A Friendly Face

A robust concrete and timber house in Toorak is wedded to its steeply sloping site by a bold terraced garden, which softens hard architectural edges and creates a friendly front entrance via a lush veggie patch-come-orchard.

In a neighbourhood known for formal landscaping, inscrutable hedges and buzz-at-the-front-gate entrances, landscape designer Fiona Brockhoff has created a striking contrast for a Toorak couple keen for their pre-school aged children to experience growing food, swimming, digging in sand and rolling on lawn after years living in a small apartment in Port Melbourne.

A riot of contrasting foliage, neutral native tussocks and splashes of autumnal colour courtesy of eye-popping features like crepe myrtle is clearly visible from the street through a minimalist front fence of low, vertical timber posts. So, too, are three monumental, raised garden beds of faded cypress, each sprouting vegies and herbs, alongside a sandpit and small orchard heavy with limes, lemons, oranges and three varieties of apple.

Brockhoff says that beyond creating “a friendly face to the street” in a sunny patch of garden that would otherwise be walked through rather than lived in, the kitchen garden has naturally opened up a dialogue between the inhabitants and their neighbourhood.

“What’s been really lovely about it is the interaction you have with passersby,” Brockhoff says. “You’re in the front garden gardening and people stop and … start talking about the garden and vegetables and that sort of stuff. It’s been a really nice addition, I think, that (the clients) hadn’t seriously contemplated before.”

Their brief to Brockhoff was for a low maintenance, family oriented garden that shared the bold, unfussy approach architect Rob Kennon took in designing the house: a three-storey, offform concrete and timber-clad cube cut into a steeply sloping, 810-square-metre site oriented east to west.

The 252-square metre abode comprises an underground garage, ground floor play spaces for the children, a master bedroom tucked away behind a partly concealed upper level ringed with Lomandra (spiny-head mat-rush), and a separate pool house at the rear.

Central living and dining spaces feraturing oversized glazing that offers grand vistas throughout to terraced garden spaces: one at the front and two at the rear, on either side of a raised, central lap pool whose timber walls mitigate the need for pool fencing.

Aside from an edible garden the clients wanted some lawn for the children to play on, screening from neighbouring properties at the side and rear, and bold, unfussy plants suitable to cut for striking arrangements of branches, foliage and blooms. In addition, hardy creepers were required for a full-width, double height concrete crib retaining wall (a feature more usually seen in freeway landscaping than residential design), which the architect placed in the dramatically excavated centre of the site to admit light into sunken living and play spaces at the rear.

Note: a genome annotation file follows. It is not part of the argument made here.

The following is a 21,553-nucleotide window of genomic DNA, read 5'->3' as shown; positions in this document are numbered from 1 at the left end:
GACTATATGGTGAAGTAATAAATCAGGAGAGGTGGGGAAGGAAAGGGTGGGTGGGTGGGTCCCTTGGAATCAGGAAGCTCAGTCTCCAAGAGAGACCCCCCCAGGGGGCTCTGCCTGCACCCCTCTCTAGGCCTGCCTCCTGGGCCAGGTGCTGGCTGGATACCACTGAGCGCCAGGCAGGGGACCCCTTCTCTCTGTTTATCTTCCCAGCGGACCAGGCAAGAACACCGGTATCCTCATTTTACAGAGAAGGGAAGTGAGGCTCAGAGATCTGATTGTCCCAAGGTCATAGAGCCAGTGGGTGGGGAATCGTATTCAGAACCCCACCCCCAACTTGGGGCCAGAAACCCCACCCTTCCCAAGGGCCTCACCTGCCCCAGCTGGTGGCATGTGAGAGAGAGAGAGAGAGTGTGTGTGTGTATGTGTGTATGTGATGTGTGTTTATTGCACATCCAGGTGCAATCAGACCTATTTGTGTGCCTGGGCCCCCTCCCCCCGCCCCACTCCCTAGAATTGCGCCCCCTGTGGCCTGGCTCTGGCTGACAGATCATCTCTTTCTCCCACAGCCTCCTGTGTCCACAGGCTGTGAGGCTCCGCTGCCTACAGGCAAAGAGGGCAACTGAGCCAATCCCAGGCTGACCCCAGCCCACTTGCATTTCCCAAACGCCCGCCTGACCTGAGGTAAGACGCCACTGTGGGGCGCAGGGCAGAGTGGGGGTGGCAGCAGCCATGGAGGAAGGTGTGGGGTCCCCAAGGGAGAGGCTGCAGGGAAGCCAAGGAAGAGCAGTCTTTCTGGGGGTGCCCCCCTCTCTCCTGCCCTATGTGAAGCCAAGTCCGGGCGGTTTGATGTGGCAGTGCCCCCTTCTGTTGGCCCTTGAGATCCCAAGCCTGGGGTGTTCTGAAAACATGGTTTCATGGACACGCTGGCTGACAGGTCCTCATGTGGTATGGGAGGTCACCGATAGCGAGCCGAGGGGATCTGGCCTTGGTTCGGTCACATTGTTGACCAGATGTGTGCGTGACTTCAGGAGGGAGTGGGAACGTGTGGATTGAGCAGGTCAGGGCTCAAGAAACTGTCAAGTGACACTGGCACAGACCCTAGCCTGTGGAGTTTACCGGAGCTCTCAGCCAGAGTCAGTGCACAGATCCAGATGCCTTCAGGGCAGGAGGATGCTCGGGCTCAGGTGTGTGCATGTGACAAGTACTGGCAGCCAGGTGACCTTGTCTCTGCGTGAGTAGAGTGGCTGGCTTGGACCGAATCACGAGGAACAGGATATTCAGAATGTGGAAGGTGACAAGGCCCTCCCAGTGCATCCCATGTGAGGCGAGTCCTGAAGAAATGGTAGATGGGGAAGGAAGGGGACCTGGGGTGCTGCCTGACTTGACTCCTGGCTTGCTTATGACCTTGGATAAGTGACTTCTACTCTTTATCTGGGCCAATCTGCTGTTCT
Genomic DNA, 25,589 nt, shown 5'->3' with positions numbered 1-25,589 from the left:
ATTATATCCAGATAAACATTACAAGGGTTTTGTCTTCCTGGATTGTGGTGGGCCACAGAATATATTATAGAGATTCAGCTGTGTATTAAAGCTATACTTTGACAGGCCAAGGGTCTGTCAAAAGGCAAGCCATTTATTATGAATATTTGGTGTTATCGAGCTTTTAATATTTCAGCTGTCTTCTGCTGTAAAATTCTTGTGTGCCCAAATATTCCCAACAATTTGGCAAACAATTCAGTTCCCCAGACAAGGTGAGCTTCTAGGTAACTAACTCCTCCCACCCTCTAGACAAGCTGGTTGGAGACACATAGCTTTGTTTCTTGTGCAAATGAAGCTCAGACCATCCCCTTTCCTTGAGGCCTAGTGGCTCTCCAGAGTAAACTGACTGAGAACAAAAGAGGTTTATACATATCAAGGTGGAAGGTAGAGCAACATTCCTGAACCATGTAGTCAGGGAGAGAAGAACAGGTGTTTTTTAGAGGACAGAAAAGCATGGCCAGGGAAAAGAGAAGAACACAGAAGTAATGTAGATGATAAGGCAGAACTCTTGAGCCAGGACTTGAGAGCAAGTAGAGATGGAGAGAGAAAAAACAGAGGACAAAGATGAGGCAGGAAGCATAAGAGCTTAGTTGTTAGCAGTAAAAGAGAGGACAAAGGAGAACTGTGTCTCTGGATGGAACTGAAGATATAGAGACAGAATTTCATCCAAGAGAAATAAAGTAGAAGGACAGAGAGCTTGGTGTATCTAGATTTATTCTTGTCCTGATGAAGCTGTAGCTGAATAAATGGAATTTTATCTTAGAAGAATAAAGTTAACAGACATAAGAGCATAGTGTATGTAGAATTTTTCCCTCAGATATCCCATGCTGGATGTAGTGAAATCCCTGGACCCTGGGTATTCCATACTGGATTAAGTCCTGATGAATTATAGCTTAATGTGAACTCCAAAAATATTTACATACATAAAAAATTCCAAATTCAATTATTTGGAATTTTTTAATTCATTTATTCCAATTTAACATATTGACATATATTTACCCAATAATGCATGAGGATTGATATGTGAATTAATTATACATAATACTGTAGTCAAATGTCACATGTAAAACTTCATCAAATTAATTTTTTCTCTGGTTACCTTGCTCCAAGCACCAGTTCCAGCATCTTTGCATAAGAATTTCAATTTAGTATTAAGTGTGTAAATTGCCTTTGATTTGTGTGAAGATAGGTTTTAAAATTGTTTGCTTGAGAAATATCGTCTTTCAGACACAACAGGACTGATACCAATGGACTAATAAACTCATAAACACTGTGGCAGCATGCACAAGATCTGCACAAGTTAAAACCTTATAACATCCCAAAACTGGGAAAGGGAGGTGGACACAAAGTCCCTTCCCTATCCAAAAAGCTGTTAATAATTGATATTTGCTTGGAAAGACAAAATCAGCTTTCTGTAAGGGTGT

Brockhoff used dense, quick growing bamboo for screening and trailing ivy and ground level tree ferns for the crib wall cavity she dubbed ‘the pit’. At the rear, woodland-style planting including helleborus, iris, hydrangeas, ginger lilies and camelias provides seasonal interest as well as cut colour for display inside the house. Clouds of white anenomies and ever-mobile miscanthus add texture and movement on windy days and echo the neutral palette of the building materials.

The elevated lap pool divides the rear garden without closing off the lower level terrace, which acts as a green extension of the timber deck opening out from the living and dining space, from the upper level terrace beyond. The latter has a quiet, secluded feel, nestled as it is between the watery walls of the pool and the generous, double-height pool house at the property’s boundary. It’s here a spongy lawn of buffalo grass has been laid in preparation for many years of ball games.

On the front garden terrace, little hedges of murraya will eventually block views from the house to surrounding cars, while a combination of low-level planting and trees as varied as citrus, birch, ginkgo and a towering jacaranda (which also shades the front balcony) helps match the scale of the garden to the scale of the house. This in turn helps “pull the house into the landscape and marry it quite strongly,” according to Brockhoff. “When the house started off it was really masculine, and it needed a garden that, I guess, supported the architecture but also softened it,” she says.

“For me, inner city gardening is about creating an oasis, and a retreat from the outside world. So it’s about blurring the boundaries, hiding things you don’t want to see, like other buildings, and creating something beautiful and user-friendly within, so a family can retreat from whatever it is that they do to this inner sanctum.”



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